The New Brunswick government has announced that it will create 25 new family doctor positions in the province over the next year, despite having the same number of current vacancies for family physicians in the province.
The province expects the additional positions will mean 20,000 New Brunswickers who do not presently have a family doctor could have access to one once these positions are filled.
That figure is based on what is considered a "reasonable amount" of patients for a new doctor starting a practice, said Department of Health spokesman Paul Bradley.
The positions are "over and above" the current complement of family physicians, Bradley said.
They are expected to cost the province $15 million to fill.
The province has not determined where the positions will be located, but the distribution will be based on current vacancies, data from the Patient Connect waitlist on where the greatest need is, and "priorities" identified by the regional health authorities, according to a press release issued by the Department of Health.
Anthony Knight, chief executive officer of the New Brunswick Medical Society, said there are currently between 25 and 30 vacancies for family physicians in New Brunswick, and about as many for specialists.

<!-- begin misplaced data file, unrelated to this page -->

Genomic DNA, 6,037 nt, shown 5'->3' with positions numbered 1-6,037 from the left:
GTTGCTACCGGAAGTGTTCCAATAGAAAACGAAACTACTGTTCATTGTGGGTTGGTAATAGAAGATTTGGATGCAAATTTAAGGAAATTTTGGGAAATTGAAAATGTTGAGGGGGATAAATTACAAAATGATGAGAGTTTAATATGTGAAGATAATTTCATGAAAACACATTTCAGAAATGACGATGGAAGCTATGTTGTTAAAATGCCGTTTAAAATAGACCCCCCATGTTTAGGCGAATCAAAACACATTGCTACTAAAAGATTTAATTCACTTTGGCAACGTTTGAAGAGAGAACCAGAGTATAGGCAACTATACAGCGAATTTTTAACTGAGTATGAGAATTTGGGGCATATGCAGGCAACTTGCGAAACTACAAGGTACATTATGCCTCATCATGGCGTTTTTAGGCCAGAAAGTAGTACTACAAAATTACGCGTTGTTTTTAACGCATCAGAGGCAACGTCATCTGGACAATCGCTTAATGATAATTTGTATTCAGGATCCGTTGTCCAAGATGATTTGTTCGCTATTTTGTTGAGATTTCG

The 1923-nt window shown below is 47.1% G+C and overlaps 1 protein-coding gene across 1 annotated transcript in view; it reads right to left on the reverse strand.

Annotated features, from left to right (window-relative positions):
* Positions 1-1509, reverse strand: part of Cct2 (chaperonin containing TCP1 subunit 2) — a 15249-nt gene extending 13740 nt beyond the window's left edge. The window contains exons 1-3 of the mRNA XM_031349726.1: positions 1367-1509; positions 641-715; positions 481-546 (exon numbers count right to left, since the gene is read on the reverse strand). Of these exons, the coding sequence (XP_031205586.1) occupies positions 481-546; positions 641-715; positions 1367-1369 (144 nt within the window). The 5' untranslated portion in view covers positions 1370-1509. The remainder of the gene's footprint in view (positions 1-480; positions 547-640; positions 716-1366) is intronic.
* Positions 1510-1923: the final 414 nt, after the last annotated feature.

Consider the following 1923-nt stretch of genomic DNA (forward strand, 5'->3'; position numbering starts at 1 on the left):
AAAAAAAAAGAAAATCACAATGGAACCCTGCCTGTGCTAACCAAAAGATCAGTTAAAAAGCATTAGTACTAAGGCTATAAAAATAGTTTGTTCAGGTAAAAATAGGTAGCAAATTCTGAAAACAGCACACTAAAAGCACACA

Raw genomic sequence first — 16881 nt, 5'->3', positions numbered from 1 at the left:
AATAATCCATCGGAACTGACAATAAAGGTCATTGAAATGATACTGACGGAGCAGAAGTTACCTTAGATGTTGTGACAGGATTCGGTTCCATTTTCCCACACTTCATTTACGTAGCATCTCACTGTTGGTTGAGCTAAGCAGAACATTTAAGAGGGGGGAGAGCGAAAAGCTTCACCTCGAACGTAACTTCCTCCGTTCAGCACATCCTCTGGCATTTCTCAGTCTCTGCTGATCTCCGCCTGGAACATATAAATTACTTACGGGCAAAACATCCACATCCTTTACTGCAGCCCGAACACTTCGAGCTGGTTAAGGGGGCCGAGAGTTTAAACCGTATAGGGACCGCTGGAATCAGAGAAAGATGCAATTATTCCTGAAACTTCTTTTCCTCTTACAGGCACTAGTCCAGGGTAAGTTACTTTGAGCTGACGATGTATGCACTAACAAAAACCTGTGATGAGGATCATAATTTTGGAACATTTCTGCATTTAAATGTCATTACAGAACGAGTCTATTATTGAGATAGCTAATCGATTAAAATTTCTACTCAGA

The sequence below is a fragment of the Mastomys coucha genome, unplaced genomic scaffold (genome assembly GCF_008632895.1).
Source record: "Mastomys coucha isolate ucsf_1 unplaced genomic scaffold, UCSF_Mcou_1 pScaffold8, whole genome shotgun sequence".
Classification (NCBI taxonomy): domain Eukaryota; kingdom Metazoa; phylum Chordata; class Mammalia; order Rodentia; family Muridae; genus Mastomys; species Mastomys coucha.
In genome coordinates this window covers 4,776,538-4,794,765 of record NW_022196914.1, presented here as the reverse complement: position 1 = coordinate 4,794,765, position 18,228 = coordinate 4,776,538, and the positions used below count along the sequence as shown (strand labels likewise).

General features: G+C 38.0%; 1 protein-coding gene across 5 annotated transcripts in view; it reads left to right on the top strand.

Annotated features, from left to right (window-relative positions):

While efforts need to be made to recruit and retain physicians, he said creating more positions signals that New Brunswick is "open for business" to doctors here and in other provinces.
"There's a greater flexibility in the number of positions, and where they could be located," he said.
"There's a very high likelihood of finding a position now."
Asked why the province was creating new doctor positions when there are still vacancies, Premier Brian Gallant said that by adding more positions, the province will be able to address "a lot of the issues" around access to family doctors.
"We're going to be able ensure we look at the data, we look at the wait times that are the longest and we address that by adding more family doctors," he said.
"And we're going to do everything we can to make sure we recruit more doctors in general."